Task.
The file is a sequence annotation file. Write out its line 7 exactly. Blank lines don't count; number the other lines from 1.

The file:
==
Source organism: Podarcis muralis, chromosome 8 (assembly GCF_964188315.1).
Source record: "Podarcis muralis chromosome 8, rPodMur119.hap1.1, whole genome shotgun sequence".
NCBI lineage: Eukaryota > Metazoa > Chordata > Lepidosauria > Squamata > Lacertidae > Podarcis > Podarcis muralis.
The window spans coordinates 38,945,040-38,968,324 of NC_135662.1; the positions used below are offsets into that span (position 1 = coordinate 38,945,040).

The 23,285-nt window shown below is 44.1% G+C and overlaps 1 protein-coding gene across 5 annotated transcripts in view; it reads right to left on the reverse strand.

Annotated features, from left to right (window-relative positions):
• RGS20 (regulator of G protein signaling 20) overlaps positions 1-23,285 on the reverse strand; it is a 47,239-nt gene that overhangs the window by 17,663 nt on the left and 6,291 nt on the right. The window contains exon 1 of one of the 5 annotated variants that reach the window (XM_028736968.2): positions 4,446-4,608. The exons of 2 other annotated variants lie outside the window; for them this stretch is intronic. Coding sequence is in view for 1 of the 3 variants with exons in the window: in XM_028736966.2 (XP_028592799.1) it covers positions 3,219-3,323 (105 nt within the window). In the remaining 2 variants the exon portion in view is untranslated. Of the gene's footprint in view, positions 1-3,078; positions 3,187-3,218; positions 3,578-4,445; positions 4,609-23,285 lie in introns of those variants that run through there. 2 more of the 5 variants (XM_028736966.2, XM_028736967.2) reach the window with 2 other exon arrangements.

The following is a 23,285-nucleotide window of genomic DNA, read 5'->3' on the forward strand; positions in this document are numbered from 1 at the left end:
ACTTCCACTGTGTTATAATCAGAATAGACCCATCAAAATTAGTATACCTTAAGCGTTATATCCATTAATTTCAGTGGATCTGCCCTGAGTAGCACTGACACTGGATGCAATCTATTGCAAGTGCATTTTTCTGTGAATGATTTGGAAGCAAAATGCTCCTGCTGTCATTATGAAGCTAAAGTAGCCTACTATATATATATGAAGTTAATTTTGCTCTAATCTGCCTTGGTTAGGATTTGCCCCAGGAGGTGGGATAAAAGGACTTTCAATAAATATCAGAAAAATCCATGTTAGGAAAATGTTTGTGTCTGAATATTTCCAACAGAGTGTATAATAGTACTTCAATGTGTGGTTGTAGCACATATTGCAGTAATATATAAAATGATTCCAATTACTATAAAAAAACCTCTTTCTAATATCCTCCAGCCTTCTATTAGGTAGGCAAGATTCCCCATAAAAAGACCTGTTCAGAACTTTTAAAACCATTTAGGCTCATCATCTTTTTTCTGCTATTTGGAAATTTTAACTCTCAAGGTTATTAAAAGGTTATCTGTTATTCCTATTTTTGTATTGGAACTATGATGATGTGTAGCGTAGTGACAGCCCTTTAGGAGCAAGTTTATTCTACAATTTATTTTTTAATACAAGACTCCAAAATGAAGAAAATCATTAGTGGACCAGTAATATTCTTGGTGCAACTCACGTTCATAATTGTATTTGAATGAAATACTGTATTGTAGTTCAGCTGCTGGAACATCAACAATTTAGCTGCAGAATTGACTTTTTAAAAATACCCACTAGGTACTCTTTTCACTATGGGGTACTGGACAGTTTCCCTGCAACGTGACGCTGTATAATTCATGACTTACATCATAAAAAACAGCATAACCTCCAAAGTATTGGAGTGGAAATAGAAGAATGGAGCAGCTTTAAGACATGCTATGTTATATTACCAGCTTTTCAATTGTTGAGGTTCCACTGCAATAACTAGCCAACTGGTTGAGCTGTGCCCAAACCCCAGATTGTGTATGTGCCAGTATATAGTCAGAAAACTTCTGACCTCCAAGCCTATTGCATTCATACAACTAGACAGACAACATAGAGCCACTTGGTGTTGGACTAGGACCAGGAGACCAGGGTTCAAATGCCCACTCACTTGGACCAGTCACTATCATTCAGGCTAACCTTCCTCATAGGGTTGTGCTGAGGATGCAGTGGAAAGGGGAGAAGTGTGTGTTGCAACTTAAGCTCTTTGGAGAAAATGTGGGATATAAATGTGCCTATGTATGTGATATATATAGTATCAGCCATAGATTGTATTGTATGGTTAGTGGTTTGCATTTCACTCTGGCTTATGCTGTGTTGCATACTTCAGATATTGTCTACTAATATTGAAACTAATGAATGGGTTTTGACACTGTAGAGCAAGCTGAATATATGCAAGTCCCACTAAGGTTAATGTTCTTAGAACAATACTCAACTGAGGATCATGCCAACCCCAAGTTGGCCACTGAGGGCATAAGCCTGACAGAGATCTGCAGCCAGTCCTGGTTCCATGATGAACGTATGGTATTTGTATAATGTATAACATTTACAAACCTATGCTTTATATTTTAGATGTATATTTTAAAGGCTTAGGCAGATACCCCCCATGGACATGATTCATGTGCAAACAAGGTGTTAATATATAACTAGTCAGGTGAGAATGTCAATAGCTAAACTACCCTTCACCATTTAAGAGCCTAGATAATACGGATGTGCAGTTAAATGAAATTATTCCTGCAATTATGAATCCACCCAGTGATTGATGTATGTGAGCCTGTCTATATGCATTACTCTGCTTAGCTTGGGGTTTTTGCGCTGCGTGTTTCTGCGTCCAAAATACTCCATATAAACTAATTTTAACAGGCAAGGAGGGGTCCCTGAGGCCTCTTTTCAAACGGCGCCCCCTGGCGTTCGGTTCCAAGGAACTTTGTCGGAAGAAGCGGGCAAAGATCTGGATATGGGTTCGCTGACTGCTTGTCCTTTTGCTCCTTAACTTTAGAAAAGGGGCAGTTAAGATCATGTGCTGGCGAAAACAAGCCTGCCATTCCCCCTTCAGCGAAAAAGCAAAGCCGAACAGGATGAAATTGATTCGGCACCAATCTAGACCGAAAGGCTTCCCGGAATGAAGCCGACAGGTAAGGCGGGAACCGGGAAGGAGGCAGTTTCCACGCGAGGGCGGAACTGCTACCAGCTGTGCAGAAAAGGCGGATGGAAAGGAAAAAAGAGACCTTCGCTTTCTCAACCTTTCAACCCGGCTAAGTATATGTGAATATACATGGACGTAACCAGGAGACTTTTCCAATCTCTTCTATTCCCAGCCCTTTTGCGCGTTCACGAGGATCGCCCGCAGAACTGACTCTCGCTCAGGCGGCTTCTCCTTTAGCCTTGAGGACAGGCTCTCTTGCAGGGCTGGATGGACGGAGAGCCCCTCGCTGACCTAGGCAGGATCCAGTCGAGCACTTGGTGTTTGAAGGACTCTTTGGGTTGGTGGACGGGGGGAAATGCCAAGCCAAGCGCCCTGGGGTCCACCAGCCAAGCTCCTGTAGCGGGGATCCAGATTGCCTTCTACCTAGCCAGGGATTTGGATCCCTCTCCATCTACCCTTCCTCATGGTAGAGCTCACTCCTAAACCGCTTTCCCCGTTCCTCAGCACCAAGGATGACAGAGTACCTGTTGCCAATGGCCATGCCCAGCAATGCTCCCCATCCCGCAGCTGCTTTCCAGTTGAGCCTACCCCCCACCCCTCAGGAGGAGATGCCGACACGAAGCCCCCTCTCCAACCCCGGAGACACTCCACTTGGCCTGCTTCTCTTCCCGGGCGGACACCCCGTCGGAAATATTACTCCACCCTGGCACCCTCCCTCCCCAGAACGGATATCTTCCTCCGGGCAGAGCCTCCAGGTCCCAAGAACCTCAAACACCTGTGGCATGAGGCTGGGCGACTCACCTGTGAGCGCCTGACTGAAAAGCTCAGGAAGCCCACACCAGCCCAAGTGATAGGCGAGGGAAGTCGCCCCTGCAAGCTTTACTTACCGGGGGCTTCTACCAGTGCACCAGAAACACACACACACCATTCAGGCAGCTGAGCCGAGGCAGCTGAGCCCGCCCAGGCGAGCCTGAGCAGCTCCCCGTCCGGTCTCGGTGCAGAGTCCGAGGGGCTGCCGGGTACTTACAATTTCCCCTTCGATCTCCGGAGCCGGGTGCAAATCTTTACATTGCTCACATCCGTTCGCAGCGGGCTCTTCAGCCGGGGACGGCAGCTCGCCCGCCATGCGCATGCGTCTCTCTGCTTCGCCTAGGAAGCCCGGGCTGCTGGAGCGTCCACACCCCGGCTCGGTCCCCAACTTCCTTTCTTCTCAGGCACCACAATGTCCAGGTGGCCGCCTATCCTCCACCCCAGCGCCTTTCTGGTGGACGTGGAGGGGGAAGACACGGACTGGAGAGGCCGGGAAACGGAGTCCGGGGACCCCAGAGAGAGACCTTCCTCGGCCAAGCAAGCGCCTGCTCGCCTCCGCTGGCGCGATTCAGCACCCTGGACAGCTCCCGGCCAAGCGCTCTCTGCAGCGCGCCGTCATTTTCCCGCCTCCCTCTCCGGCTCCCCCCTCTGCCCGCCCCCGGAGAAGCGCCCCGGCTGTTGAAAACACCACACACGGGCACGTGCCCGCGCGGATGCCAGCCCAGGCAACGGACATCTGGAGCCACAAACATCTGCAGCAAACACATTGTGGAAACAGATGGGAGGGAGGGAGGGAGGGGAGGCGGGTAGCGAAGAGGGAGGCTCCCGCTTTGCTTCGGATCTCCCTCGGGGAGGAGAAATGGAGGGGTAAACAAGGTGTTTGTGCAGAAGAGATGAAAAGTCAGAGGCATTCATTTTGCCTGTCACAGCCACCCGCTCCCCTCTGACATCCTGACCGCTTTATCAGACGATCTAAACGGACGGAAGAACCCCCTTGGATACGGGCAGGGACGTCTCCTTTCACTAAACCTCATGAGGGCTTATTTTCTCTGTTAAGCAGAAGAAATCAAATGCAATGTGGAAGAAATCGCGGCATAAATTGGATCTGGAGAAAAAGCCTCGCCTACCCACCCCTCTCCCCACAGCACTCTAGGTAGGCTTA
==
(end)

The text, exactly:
• RGS20 (regulator of G protein signaling 20) overlaps positions 1-23,285 on the reverse strand; it is a 47,239-nt gene that overhangs the window by 17,663 nt on the left and 6,291 nt on the right. The window contains exon 1 of one of the 5 annotated variants that reach the window (XM_028736968.2): positions 4,446-4,608. The exons of 2 other annotated variants lie outside the window; for them this stretch is intronic. Coding sequence is in view for 1 of the 3 variants with exons in the window: in XM_028736966.2 (XP_028592799.1) it covers positions 3,219-3,323 (105 nt within the window). In the remaining 2 variants the exon portion in view is untranslated. Of the gene's footprint in view, positions 1-3,078; positions 3,187-3,218; positions 3,578-4,445; positions 4,609-23,285 lie in introns of those variants that run through there. 2 more of the 5 variants (XM_028736966.2, XM_028736967.2) reach the window with 2 other exon arrangements.